The advantage of peer support, such as the Vet-to-Vet program, has been shown to be a valuable part of the healing process.

Meetings are overseen by two Vet-to-Vet peer facilitators who have been trained at Roudebush Hospital and, more important, are veterans themselves. Terri Languell shares a veteran background and has been facilitating meetings for a couple of years. Cathi Johnson, VFW post commander and Operation Enduring Freedom veteran, is the new Vet-to-Vet peer facilitator. I suspect Johnson was instrumental in securing a new location for Vet-to-Vet meetings. Effective immediately, the meeting will be 7 p.m. on Mondays at VFW Post 604. This is a new location for the post. It is not open for business and will not be for a few months; however, the meeting space is available for Vet-to-Vet meetings. VFW Post 604 is at 204 Industrial Park Drive, Bloomington, although the sign in front of the building still reads Mohney Homes. Industrial Park Drive is just west of the Vernal Pike / Ind. 37 intersection. At the intersection take Vernal Pike west and then take an almost immediate left onto Industrial Park Drive.

The Ladies Auxiliary will provide cookies for each meeting.

When asking Languell about the meetings, she said, “If you are a veteran you belong at Vet-to-Vet. We encourage all veterans, and it does not matter what war you were in or not in. All that matters is that you served your country in one way or another. Veterans need veterans for mere survival in the civilian world. We need each other to unlearn what the military has taught us that prevent us from getting better, so we can get along with and have better relationships with the other people in our lives.”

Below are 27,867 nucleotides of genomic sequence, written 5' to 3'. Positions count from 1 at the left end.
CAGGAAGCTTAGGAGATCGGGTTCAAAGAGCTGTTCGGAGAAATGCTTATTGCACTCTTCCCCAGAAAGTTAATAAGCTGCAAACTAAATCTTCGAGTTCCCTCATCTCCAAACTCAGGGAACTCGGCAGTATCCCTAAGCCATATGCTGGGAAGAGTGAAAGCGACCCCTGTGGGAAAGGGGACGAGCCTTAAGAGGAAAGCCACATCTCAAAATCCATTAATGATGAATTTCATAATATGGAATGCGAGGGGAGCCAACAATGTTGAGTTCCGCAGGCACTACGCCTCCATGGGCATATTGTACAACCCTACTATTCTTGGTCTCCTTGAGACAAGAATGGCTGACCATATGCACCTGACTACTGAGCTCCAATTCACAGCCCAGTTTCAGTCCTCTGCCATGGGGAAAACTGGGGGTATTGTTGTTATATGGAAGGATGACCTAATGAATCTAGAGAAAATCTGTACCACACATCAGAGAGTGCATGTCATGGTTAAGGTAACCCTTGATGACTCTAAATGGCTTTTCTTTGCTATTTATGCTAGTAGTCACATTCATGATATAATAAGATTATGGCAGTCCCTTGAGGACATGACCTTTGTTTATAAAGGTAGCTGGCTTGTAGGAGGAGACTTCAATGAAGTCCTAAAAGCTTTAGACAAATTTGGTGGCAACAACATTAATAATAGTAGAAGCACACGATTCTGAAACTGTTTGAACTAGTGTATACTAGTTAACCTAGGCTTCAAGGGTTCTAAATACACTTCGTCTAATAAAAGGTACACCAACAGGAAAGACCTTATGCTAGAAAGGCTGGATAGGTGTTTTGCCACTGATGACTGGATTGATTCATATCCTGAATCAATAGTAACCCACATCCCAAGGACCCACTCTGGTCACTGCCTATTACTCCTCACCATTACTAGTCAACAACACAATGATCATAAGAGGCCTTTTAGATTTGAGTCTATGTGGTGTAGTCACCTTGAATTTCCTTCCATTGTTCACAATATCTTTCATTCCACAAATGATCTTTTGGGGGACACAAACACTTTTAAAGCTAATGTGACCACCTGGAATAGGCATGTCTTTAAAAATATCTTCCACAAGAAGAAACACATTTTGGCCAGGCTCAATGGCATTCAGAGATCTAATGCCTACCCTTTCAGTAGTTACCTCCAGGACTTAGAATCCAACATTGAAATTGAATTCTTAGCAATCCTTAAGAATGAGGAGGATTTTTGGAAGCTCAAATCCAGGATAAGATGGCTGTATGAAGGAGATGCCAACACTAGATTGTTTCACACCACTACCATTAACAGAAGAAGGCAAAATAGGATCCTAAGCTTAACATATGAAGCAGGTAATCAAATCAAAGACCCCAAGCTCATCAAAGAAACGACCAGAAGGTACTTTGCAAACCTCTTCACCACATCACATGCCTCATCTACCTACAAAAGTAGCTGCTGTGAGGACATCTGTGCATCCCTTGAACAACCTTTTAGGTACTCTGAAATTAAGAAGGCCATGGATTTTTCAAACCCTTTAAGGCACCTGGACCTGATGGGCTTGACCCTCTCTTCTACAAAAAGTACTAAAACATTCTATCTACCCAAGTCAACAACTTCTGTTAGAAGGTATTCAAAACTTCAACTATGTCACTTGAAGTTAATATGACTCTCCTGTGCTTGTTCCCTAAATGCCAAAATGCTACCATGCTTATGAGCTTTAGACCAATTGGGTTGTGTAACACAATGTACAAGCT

Vet-to-Vet is not trying to replace professionals, such as doctors and social workers. It does provide a nonjudgmental and supportive environment for veterans. Group meetings are egalitarian and the facilitators are veterans, are not employees of the VA. It is a low key environment. You are encouraged to give it a try.

Van coordinator soughtOn another subject, Monroe County Veterans Service Organizations is looking for a coordinator to oversee the operation of the Disabled American Veterans van and for drivers to take patients to Roudebush Hospital. Phil Deckard’s last day as van coordinator will be June 30. He came to the rescue when no one else would, and he has kept the van running for several years. Deckard volunteers with many service organizations, where he works to support veterans and their families. We appreciate all he has done. If the van is to continue to carry disabled veterans to Roudebush Hospital, we need to have a coordinator. Most of the veterans using the van have no other way to get to Roudebush for treatment. Please call the Veterans Service Office at 812-349-2568 if you want to learn more about the position of van coordinator You can reach the Veterans Affairs office at 349-2568, or the veteran’s out patient clinic at 812-336-5723.